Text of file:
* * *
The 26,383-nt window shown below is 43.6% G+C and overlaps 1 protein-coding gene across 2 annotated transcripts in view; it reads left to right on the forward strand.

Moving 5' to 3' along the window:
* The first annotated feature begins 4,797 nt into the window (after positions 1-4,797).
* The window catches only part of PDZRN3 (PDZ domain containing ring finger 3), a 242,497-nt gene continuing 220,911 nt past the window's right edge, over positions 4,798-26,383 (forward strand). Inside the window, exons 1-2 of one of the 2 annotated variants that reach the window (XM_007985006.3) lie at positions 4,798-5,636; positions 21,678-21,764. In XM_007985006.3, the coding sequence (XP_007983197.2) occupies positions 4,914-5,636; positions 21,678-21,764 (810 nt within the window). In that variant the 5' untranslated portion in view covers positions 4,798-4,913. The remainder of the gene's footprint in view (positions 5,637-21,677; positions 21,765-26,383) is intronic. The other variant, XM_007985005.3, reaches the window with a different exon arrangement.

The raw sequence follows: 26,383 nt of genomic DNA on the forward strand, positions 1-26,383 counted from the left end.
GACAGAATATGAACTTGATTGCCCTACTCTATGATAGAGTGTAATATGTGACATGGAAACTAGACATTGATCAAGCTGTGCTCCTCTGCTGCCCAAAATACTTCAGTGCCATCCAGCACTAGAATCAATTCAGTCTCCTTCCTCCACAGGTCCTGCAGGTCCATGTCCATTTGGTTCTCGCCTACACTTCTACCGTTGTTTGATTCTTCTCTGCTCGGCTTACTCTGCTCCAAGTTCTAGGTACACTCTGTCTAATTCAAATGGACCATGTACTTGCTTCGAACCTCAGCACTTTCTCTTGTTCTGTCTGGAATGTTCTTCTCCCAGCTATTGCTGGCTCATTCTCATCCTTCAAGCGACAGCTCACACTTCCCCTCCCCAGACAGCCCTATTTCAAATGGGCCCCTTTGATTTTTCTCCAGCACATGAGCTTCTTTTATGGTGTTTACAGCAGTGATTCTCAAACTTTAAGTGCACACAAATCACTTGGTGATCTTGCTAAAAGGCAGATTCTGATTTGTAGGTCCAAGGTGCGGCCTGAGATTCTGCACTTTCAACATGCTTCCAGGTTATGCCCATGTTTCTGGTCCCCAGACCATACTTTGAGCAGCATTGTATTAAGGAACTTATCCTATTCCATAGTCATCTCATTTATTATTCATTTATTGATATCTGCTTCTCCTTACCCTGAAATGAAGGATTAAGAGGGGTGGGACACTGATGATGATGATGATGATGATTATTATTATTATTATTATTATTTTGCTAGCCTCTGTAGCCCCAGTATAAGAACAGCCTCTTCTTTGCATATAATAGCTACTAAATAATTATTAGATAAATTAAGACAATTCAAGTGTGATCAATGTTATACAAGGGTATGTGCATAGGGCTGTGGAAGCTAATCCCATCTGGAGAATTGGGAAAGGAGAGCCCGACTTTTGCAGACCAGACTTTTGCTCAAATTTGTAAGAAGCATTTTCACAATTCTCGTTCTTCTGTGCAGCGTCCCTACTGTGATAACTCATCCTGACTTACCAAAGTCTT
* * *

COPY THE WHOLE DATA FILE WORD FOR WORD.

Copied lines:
The 26,383-nt window shown below is 43.6% G+C and overlaps 1 protein-coding gene across 2 annotated transcripts in view; it reads left to right on the forward strand.

Moving 5' to 3' along the window:
* The first annotated feature begins 4,797 nt into the window (after positions 1-4,797).
* The window catches only part of PDZRN3 (PDZ domain containing ring finger 3), a 242,497-nt gene continuing 220,911 nt past the window's right edge, over positions 4,798-26,383 (forward strand). Inside the window, exons 1-2 of one of the 2 annotated variants that reach the window (XM_007985006.3) lie at positions 4,798-5,636; positions 21,678-21,764. In XM_007985006.3, the coding sequence (XP_007983197.2) occupies positions 4,914-5,636; positions 21,678-21,764 (810 nt within the window). In that variant the 5' untranslated portion in view covers positions 4,798-4,913. The remainder of the gene's footprint in view (positions 5,637-21,677; positions 21,765-26,383) is intronic. The other variant, XM_007985005.3, reaches the window with a different exon arrangement.

The raw sequence follows: 26,383 nt of genomic DNA on the forward strand, positions 1-26,383 counted from the left end.
GACAGAATATGAACTTGATTGCCCTACTCTATGATAGAGTGTAATATGTGACATGGAAACTAGACATTGATCAAGCTGTGCTCCTCTGCTGCCCAAAATACTTCAGTGCCATCCAGCACTAGAATCAATTCAGTCTCCTTCCTCCACAGGTCCTGCAGGTCCATGTCCATTTGGTTCTCGCCTACACTTCTACCGTTGTTTGATTCTTCTCTGCTCGGCTTACTCTGCTCCAAGTTCTAGGTACACTCTGTCTAATTCAAATGGACCATGTACTTGCTTCGAACCTCAGCACTTTCTCTTGTTCTGTCTGGAATGTTCTTCTCCCAGCTATTGCTGGCTCATTCTCATCCTTCAAGCGACAGCTCACACTTCCCCTCCCCAGACAGCCCTATTTCAAATGGGCCCCTTTGATTTTTCTCCAGCACATGAGCTTCTTTTATGGTGTTTACAGCAGTGATTCTCAAACTTTAAGTGCACACAAATCACTTGGTGATCTTGCTAAAAGGCAGATTCTGATTTGTAGGTCCAAGGTGCGGCCTGAGATTCTGCACTTTCAACATGCTTCCAGGTTATGCCCATGTTTCTGGTCCCCAGACCATACTTTGAGCAGCATTGTATTAAGGAACTTATCCTATTCCATAGTCATCTCATTTATTATTCATTTATTGATATCTGCTTCTCCTTACCCTGAAATGAAGGATTAAGAGGGGTGGGACACTGATGATGATGATGATGATGATTATTATTATTATTATTATTATTTTGCTAGCCTCTGTAGCCCCAGTATAAGAACAGCCTCTTCTTTGCATATAATAGCTACTAAATAATTATTAGATAAATTAAGACAATTCAAGTGTGATCAATGTTATACAAGGGTATGTGCATAGGGCTGTGGAAGCTAATCCCATCTGGAGAATTGGGAAAGGAGAGCCCGACTTTTGCAGACCAGACTTTTGCTCAAATTTGTAAGAAGCATTTTCACAATTCTCGTTCTTCTGTGCAGCGTCCCTACTGTGATAACTCATCCTGACTTACCAAAGTCTT